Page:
Lipoic acid supplements: Pilot study

One of the earliest studies in 2005 looked at various doses of lipoic acid and the effects on thirty-seven patients with multiple sclerosis. It was a very short study, lasting only two weeks, but it provided some insight, showing that treatments of all doses were tolerated well and that, based on the two week implementation, there was less migration of T-cells into the spinal cord and brain, which means less chance for an immune attack and inflammation.

Secondary progressive multiple sclerosis

Another pilot study of fifty-one patients with SPMS lasted two year. Patients were blindly prescribed lipoic acid or a placebo and watched over the course of the study for multiple results.

Several incredible findings were published at the end of the study, including:

  • Patients taking lipoic acid had less than one-third as much loss of brain volume in those two years compared to patients on the placebo, an incredible finding since this is essential to slowing the advancement of the disease as well as potentially reducing disability in patients.
  • Patients taking lipoic acid saw improved speed in their mobility, based on two separate timed walking tests as opposed to those on the placebo, who did not have the same positive results.
  • Patients taking the placebo still struggled with mobility in other ways, as well, including falling more frequently than those taking lipoic acid, showing the possibility of improved coordination and balance.

Additional studies

One clinical trial simply addressed how the breakdown of lipoic acid in patients with MS compared to healthy patients. The study didn’t find much evidence of a difference between healthy patients and those with either RRMS or SPMS, but it did show that there seem to be no adverse effects of lipoic acid supplementation on MS patients.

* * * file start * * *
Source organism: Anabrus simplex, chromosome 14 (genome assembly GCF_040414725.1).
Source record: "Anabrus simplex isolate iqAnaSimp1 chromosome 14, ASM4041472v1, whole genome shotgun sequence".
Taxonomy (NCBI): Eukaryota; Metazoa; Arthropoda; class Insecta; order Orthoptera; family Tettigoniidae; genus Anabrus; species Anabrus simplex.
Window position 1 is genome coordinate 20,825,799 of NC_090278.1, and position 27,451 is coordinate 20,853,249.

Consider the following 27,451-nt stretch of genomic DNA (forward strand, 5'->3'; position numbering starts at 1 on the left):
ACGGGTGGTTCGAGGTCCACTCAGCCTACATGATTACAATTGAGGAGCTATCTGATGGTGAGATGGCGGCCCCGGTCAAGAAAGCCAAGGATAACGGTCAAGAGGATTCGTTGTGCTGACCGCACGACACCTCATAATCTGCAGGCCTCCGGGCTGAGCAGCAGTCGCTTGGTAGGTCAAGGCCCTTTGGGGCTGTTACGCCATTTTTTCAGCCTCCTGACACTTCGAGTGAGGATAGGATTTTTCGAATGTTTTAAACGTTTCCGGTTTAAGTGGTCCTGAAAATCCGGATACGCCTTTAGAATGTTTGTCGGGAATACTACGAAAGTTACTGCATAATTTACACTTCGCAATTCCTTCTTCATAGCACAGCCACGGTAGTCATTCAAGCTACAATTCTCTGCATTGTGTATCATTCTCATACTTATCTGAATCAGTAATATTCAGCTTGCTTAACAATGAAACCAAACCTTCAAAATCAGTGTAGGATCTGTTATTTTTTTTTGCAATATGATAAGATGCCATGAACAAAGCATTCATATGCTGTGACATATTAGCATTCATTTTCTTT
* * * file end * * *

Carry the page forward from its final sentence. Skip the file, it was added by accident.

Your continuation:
Another trial took a look at the effects of both lipoic acid and omega-3 fatty acids on cognitive function in both RRMS and SPMS patients, based on comparison to a placebo over a twelve week period. While this was a short term study, there were no results that proved conclusively any benefit of either supplement, though there is a chance that a longer term trial might produce different results.

Future research

Currently, another planned two year study on lipoic acid on SPMS patients is on the horizon. It will look at some similar findings to the previous two year study, such as brain volume, changes in mobility, and other signs that lipoic acid acts as a neuroprotector.


Even with the current findings, the potential benefits of using a lipoic acid supplement to help with symptoms of multiple sclerosis far outweigh potential risks. Of course, patients should always consult with their physicians prior to opting into any alternative treatment, especially to assure there is no negative interaction with current medications. But it seems that increasing levels of lipoic acid in the body, with its antioxidant properties as well as the ability to reduce inflammation and help regulate the immune system, could be a simple over the counter method of treating the disease and including regularly in the prescribed therapeutic path for many MS patients.